Kobo is now displaying advertisements on most of their e-readers when they come out of sleep mode. A full page advert is now showing up that prompts users to subscribe to Kobo Plus and lets them know about the free 30 day trial. This ad shows up no matter if WIFI is turned on or turned off, since the image is being pulled from the device and not the internet. This is the first time that Kobo has ever displayed ads on their ebook readers.
The advertisements starting showing up when users installed the latest firmware update that came out at the end of July. The full page ads are being displayed on all of their modern e-readers such as the Nia, Clara HD, Sage, Libra 2, H2O and various older models. The ads are currently being displayed in customers in Canada, Australia, Belgium, Italy, Netherlands and Portugal. Hundreds of users have complained about this online, on various internet forums such as Mobileread and Reddit. Kobo customer service is unaware of this issue, since they have not been briefed and Kobo is not issuing refunds on hardware sales after 30 days.
Kobo has always made a big deal on their various marketing campaigns that unlike the Kindle, Kobo devices are ad-free, but apparently this is not the case anymore. Kobo has yet to update any of their help files, letting users know about the new advertising system. I wonder if Kobo will continue to advertise their own products or if this is just the first step to in a greater push into advertising. The company does offer some services that do not get much attention, like Super Points or Kobo Audiobooks. Will Kobo eventually offer a paid advertising service for indie authors who want to promote their ebooks? Will Kobo even go so far, as reach out to other big name brands and get them to advertise on their e-readers?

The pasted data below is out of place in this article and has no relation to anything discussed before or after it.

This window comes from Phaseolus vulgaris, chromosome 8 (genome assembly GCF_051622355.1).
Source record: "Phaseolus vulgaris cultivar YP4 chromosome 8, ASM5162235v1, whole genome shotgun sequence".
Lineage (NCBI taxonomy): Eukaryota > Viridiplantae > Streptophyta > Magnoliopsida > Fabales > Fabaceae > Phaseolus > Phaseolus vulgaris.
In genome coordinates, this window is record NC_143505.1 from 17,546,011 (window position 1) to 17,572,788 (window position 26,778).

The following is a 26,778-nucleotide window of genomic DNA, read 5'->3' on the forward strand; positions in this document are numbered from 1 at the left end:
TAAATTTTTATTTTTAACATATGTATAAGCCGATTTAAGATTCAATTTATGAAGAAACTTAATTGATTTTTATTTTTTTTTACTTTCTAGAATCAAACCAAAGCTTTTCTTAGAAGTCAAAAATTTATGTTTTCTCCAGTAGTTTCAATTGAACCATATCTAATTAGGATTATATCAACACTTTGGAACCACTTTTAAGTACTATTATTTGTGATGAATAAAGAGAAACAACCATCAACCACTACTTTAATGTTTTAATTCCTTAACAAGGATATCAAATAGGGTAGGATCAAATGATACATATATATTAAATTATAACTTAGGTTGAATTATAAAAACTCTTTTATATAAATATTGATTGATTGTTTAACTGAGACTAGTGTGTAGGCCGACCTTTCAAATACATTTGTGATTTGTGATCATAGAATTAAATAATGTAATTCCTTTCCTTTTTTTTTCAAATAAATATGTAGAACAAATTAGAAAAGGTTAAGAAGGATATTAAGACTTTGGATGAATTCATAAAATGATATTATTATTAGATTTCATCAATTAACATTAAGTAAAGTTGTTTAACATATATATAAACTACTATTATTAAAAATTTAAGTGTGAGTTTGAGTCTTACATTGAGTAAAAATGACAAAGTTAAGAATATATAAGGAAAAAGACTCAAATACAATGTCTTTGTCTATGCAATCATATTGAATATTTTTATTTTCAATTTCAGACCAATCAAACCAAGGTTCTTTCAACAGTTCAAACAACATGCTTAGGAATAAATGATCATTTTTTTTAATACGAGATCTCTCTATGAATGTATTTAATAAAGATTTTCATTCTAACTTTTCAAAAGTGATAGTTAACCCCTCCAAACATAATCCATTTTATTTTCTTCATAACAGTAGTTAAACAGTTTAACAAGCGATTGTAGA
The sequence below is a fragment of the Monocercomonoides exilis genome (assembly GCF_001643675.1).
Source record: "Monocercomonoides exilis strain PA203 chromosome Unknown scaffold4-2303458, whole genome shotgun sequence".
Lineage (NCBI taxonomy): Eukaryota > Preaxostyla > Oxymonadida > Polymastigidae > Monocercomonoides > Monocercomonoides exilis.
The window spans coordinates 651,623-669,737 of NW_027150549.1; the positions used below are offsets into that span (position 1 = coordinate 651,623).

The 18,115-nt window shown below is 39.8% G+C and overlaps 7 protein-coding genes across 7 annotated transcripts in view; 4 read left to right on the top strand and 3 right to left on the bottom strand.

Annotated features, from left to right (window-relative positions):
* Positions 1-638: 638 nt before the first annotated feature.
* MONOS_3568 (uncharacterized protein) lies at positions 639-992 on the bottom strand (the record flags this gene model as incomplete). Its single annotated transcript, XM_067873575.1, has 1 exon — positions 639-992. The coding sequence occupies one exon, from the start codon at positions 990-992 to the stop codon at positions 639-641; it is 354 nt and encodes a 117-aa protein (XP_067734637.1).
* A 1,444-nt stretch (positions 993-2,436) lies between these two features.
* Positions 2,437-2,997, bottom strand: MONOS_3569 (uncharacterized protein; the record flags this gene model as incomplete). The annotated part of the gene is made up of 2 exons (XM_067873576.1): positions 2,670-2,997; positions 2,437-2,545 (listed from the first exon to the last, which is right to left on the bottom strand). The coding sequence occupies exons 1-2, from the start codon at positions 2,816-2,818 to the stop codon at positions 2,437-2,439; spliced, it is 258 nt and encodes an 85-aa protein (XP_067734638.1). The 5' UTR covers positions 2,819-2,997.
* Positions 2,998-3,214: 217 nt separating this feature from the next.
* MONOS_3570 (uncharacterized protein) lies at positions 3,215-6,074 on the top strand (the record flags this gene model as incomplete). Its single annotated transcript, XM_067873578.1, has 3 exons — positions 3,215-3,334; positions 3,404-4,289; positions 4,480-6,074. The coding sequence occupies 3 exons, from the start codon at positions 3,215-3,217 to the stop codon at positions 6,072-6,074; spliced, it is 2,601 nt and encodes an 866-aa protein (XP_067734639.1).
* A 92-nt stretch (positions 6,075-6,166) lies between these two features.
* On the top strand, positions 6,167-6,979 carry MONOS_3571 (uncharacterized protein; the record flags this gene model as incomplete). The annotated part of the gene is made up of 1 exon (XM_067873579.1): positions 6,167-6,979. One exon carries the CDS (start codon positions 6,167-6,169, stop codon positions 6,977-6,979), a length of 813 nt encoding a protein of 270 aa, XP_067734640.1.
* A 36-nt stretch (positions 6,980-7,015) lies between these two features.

Amazon has acknowledged on many occasions that they do not make very much money on hardware sales. They make their money with digital audiobook and ebook sales, in addition to accessories. Amazon has been selling low-cost Kindles with Special Offers for almost a decade. Brands pay Amazon to display advertisements on the sleep screen and home screen. You can pay $25 to remove these ads through Amazons own portal, or you can call customer service and normally they remove them for free. If ads are not your thing, you can buy a Kindle for a little bit more, with no ads. Some markets such as Canada, do not allow Kindles with Special Offers to be sold, so all Kindles are ad-free by default.
Kobo is in a similar position to Amazon. The profit margins on e-readers is not very high, since the bulk of their sales come from retail distributors such as Best Buy, Walmart and other bookstores all over the world. Kobo makes more money selling audiobooks and ebooks, but when an e-reader is sold through a retail partner, they actually get a cut out of each digital purchase a customer makes. This gives retail partners a greater incentive to push the Kobo brand, since they make reoccurring revenue. Since retail partners get a cut, this means for every book sold, they actually make less than what Amazon, B&N, Google or Apple makes.
There is no denying that Kobo is now advertising on their e-readers, something they have never done before. If customers do not create an uproar or if there is little to no public backlash, there will be more advertising on Kobo devices in the future.
Michael Kozlowski has written about audiobooks and e-readers for the past twelve years. Newspapers and websites such as the CBC, CNET, Engadget, Huffington Post and the New York Times have picked up his articles. He Lives in Vancouver, British Columbia, Canada.